Ospreys seek clarification over Ryan Bevington scrum issue
THE Ospreys have contacted European Rugby Cup’s head of referees Donal Courtney over the “disappointing” issues that led to Ryan Bevington incurring the wrath of French official Romain Poite in the clash with Leicester.
Bevington was called into the Wales squad this week after an outstanding burst of early-season form.
But in the Heineken Cup encounter at Welford Road last weekend he was penalised four times and yellow carded as Poite repeatedly found fault with his scrummaging.
The Ospreys and Wales were not convinced by all the decisions, with the region opting to haul the youngster off after Poite had told Alun Wyn Jones if Bevington offended again he could be red-carded.
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The Pro12 champions have now dispatched footage of the scrummaging battle to Courtney, performance manager of ERC’s match officials, to ask him for an opinion.
“It was really disappointing,” said forwards coach Jonathan Humphreys.
“I’ve sent some clips to Don Courtney just to get some clarification on what the issues were.
“Firstly, Ryan Bevington was playing extremely well, so it was really disappointing that we had to pull him off as I felt he was going to get red-carded.
“We saw a penalty swing of five-four at scrum-time, Leicester getting five and the Ospreys getting four, yet Ryan was singled out and yellow carded.
“I need clarification on why that was the case.
“I couldn’t see why he was penalised. I had to take him off to protect him, which was disappointing because he was playing well.”
Wales were similarly mystified by Poite’s decision to send one of Welsh rugby’s brightest front-row hopes to the bin as he duelled with Dan Cole. “I thought Ryan had a really unlucky call in the scrum where he was yellow-carded,” said national forwards coach Robin McBryde.
“On TV it looked as if Dan Cole’s feet seemed to give way and that’s why the scrum went down.”
The toughest afternoon of Bevington’s career unfolded in front of a live TV audience and a crowd of 24,000. At 23, he could be forgiven for feeling traumatised by the whole experience, but the Ospreys are confident he will recover.
“Traumatic? Yes, I suppose it would be for the kid,” said Humphreys, whose side face Connacht at the Liberty on Saturday afternoon.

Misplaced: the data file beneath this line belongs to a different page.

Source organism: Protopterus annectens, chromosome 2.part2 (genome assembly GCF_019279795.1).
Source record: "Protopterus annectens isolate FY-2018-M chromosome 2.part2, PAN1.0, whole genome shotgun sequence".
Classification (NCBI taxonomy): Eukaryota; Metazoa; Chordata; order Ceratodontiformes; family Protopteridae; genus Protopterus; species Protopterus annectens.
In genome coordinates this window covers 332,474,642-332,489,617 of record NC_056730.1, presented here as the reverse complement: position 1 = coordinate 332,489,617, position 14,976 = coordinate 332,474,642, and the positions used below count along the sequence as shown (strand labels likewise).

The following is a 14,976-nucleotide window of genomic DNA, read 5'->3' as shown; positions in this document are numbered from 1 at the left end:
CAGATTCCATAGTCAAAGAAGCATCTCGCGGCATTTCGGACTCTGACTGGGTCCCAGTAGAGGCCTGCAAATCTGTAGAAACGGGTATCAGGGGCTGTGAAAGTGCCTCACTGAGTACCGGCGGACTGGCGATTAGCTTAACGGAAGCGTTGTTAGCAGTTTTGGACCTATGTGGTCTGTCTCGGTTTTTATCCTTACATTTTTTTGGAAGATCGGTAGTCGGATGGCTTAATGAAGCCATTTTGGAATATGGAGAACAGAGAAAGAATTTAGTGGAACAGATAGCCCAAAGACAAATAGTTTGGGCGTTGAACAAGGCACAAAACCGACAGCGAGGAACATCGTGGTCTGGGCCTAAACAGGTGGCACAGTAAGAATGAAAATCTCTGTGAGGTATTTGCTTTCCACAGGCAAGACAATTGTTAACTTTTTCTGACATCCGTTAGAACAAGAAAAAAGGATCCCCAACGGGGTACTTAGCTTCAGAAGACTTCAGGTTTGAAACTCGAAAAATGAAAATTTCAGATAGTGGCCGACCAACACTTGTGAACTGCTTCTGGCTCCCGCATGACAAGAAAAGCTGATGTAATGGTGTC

“He’s still a young player. He had a turnover scrum for being very dominant and a couple of others where he was also in the ascendancy. So, yes, it will be pretty confusing for him.
“But he will bounce back.”
At least Bevington has retained the confidence of the Wales team management, the Porthcawl product being named in the squad for the autumn series.
He is one of ten Ospreys players in the 35-strong line-up, eight of them forwards, including the uncapped Aaron Jarvis.
Jarvis’s elevation completes a remarkable two months for the tight-head, during which he has emerged from the shadows to get within touching distance of a cap.
Born in Exeter, he was at pains yesterday to underline his links to Wales. “My nan is from Merthyr, my son was born in Wales, my wife is half-Welsh and my father-in-law is Welsh,” he said.
“So there’s quite a connection.
“I also owe the Ospreys a lot as they brought me over and have developed me as a player.
“The coaches have been great and I hope I am repaying their faith.
“It was a great opportunity to come here and learn from the likes of Adam Jones. That was a big draw for me in the first place.
“Being behind Adam hasn’t hampered me. He’s probably the best tight-head in the world and I am picking up as much as I can from him. Just being around him is definitely aiding my development.
“It helps more than hinders me.”
Jarvis has been to the ice chambers in Spala with Bath, so he will not be stepping into the unknown next week. “I’m just looking forward to being a part of the squad,” he said.
“It was a surprise when I got the call, but I was very excited — I went through every positive emotion possible, not knowing what to do with myself.
“I’ve been to the Millennium Stadium once when I was younger with my father-in-law and just to watch a match there was phenomenal. Playing there would be great.”